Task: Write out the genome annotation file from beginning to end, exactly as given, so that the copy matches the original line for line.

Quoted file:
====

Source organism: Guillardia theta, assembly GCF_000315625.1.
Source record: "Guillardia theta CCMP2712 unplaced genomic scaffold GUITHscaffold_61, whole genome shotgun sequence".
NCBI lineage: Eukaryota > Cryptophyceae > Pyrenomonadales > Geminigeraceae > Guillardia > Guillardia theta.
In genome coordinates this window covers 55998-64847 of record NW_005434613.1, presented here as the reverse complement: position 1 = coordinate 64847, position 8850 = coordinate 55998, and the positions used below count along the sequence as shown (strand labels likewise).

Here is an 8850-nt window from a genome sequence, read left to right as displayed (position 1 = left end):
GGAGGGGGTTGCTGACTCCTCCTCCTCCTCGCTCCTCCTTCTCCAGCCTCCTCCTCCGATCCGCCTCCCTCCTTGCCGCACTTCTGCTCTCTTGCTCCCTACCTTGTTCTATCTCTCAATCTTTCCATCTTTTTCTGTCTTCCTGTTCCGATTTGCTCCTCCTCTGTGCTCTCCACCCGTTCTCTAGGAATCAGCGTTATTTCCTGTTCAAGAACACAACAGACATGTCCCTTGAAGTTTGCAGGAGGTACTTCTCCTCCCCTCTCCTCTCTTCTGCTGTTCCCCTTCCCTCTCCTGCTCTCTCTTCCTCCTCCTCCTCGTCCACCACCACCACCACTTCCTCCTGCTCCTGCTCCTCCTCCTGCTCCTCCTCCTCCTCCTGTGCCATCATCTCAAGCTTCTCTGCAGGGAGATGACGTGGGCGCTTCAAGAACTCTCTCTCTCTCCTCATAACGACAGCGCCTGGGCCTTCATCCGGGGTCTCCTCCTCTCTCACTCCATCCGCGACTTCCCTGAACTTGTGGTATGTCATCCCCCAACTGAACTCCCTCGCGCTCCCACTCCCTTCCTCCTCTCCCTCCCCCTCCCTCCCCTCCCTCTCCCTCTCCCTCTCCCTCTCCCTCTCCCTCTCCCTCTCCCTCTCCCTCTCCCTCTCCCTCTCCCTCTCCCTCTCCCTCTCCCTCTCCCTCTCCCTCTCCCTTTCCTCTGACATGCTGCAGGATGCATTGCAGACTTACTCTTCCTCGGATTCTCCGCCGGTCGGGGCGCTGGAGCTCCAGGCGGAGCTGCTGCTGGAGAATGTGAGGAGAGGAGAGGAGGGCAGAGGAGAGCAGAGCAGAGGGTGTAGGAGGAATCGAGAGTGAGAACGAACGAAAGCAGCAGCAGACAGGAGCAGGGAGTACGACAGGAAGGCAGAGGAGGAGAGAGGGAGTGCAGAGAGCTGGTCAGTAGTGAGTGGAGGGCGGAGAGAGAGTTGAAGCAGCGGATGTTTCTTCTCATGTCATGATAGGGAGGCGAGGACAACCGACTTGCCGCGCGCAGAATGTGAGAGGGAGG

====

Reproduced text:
Source organism: Guillardia theta, assembly GCF_000315625.1.
Source record: "Guillardia theta CCMP2712 unplaced genomic scaffold GUITHscaffold_61, whole genome shotgun sequence".
NCBI lineage: Eukaryota > Cryptophyceae > Pyrenomonadales > Geminigeraceae > Guillardia > Guillardia theta.
In genome coordinates this window covers 55998-64847 of record NW_005434613.1, presented here as the reverse complement: position 1 = coordinate 64847, position 8850 = coordinate 55998, and the positions used below count along the sequence as shown (strand labels likewise).

Here is an 8850-nt window from a genome sequence, read left to right as displayed (position 1 = left end):
GGAGGGGGTTGCTGACTCCTCCTCCTCCTCGCTCCTCCTTCTCCAGCCTCCTCCTCCGATCCGCCTCCCTCCTTGCCGCACTTCTGCTCTCTTGCTCCCTACCTTGTTCTATCTCTCAATCTTTCCATCTTTTTCTGTCTTCCTGTTCCGATTTGCTCCTCCTCTGTGCTCTCCACCCGTTCTCTAGGAATCAGCGTTATTTCCTGTTCAAGAACACAACAGACATGTCCCTTGAAGTTTGCAGGAGGTACTTCTCCTCCCCTCTCCTCTCTTCTGCTGTTCCCCTTCCCTCTCCTGCTCTCTCTTCCTCCTCCTCCTCGTCCACCACCACCACCACTTCCTCCTGCTCCTGCTCCTCCTCCTGCTCCTCCTCCTCCTCCTGTGCCATCATCTCAAGCTTCTCTGCAGGGAGATGACGTGGGCGCTTCAAGAACTCTCTCTCTCTCCTCATAACGACAGCGCCTGGGCCTTCATCCGGGGTCTCCTCCTCTCTCACTCCATCCGCGACTTCCCTGAACTTGTGGTATGTCATCCCCCAACTGAACTCCCTCGCGCTCCCACTCCCTTCCTCCTCTCCCTCCCCCTCCCTCCCCTCCCTCTCCCTCTCCCTCTCCCTCTCCCTCTCCCTCTCCCTCTCCCTCTCCCTCTCCCTCTCCCTCTCCCTCTCCCTCTCCCTCTCCCTCTCCCTCTCCCTCTCCCTTTCCTCTGACATGCTGCAGGATGCATTGCAGACTTACTCTTCCTCGGATTCTCCGCCGGTCGGGGCGCTGGAGCTCCAGGCGGAGCTGCTGCTGGAGAATGTGAGGAGAGGAGAGGAGGGCAGAGGAGAGCAGAGCAGAGGGTGTAGGAGGAATCGAGAGTGAGAACGAACGAAAGCAGCAGCAGACAGGAGCAGGGAGTACGACAGGAAGGCAGAGGAGGAGAGAGGGAGTGCAGAGAGCTGGTCAGTAGTGAGTGGAGGGCGGAGAGAGAGTTGAAGCAGCGGATGTTTCTTCTCATGTCATGATAGGGAGGCGAGGACAACCGACTTGCCGCGCGCAGAATGTGAGAGGGAGG